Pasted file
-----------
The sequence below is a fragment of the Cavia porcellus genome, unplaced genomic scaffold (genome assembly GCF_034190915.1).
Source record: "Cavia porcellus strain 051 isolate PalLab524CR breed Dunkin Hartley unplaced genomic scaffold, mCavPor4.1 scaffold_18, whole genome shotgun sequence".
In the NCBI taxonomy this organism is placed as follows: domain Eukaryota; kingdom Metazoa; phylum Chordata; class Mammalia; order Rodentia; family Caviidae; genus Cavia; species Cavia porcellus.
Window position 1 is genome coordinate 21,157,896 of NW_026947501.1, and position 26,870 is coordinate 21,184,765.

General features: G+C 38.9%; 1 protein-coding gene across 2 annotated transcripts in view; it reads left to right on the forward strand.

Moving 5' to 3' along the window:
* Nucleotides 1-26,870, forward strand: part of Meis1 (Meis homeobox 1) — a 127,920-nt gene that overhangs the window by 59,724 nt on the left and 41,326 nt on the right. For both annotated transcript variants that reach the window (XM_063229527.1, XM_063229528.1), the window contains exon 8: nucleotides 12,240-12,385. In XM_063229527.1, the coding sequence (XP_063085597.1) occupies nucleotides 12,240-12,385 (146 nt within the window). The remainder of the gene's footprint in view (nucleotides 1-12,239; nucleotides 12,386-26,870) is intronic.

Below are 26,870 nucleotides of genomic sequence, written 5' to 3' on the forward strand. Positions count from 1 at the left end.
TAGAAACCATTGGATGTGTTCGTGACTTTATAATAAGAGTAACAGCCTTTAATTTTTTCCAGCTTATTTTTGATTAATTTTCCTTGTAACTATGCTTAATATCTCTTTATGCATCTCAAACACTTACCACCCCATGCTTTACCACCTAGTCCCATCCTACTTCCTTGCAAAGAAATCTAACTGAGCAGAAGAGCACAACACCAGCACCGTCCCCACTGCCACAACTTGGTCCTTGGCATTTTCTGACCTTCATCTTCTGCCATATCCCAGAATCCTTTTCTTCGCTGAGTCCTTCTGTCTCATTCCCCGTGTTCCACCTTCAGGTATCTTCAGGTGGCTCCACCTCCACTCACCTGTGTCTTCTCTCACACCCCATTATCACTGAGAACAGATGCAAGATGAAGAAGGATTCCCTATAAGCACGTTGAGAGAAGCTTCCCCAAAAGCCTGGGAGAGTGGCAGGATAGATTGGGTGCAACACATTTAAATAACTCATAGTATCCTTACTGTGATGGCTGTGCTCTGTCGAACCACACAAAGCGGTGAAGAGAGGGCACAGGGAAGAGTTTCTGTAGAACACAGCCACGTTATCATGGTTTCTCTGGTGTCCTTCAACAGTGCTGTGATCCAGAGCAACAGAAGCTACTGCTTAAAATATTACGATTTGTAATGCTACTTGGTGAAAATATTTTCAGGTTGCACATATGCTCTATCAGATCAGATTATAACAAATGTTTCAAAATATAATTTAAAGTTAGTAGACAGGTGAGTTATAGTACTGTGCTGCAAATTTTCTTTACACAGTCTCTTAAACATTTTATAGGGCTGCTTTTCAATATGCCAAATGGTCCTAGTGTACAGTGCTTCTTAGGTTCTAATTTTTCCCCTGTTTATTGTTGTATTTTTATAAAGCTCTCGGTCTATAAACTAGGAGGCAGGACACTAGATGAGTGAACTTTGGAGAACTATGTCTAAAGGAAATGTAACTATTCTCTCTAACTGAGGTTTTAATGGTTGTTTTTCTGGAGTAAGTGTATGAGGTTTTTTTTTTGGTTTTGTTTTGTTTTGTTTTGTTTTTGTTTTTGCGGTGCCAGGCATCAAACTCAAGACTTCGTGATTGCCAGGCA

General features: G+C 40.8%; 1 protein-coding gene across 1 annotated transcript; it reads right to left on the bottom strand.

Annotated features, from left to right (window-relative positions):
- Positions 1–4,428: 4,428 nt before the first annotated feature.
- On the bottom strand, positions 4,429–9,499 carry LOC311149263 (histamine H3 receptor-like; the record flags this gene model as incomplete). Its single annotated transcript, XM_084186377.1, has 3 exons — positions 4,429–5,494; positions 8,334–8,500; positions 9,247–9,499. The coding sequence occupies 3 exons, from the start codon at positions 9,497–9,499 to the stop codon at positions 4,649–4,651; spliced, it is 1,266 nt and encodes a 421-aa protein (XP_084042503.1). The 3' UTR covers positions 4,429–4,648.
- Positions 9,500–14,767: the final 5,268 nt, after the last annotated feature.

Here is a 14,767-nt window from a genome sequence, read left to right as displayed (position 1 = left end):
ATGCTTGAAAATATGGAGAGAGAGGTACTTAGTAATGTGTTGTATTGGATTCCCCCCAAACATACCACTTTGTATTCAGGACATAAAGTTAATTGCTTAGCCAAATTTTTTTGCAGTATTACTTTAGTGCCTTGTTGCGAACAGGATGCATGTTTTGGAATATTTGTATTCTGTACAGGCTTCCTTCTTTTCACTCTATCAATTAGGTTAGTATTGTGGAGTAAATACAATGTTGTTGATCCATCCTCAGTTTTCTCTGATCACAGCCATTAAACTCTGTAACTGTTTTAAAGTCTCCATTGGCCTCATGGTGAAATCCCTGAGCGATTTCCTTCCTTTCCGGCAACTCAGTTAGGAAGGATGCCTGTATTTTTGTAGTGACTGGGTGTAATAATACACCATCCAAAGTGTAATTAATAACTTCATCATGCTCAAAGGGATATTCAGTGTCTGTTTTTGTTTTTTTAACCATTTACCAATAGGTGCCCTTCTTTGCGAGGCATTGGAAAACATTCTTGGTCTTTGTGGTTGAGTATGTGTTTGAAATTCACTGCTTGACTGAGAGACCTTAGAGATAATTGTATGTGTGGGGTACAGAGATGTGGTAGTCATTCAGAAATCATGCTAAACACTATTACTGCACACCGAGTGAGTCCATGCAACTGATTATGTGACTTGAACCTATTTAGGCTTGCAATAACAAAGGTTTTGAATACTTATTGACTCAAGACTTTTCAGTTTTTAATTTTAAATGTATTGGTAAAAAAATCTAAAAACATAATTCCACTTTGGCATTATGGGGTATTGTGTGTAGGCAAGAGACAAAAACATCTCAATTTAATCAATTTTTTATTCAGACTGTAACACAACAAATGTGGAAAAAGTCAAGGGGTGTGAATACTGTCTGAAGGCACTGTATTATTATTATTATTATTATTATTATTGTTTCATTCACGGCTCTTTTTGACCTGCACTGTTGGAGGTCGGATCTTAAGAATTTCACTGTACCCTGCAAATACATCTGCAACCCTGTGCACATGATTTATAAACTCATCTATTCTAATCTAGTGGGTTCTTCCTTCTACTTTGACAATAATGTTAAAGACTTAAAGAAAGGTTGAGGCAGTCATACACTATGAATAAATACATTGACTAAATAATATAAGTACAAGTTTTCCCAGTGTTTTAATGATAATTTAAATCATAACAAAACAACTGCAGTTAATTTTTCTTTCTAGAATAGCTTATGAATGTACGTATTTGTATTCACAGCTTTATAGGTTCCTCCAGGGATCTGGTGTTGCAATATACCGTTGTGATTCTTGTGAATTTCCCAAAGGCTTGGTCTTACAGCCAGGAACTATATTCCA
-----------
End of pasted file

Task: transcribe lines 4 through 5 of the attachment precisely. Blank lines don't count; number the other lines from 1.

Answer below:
Window position 1 is genome coordinate 21,157,896 of NW_026947501.1, and position 26,870 is coordinate 21,184,765.

General features: G+C 38.9%; 1 protein-coding gene across 2 annotated transcripts in view; it reads left to right on the forward strand.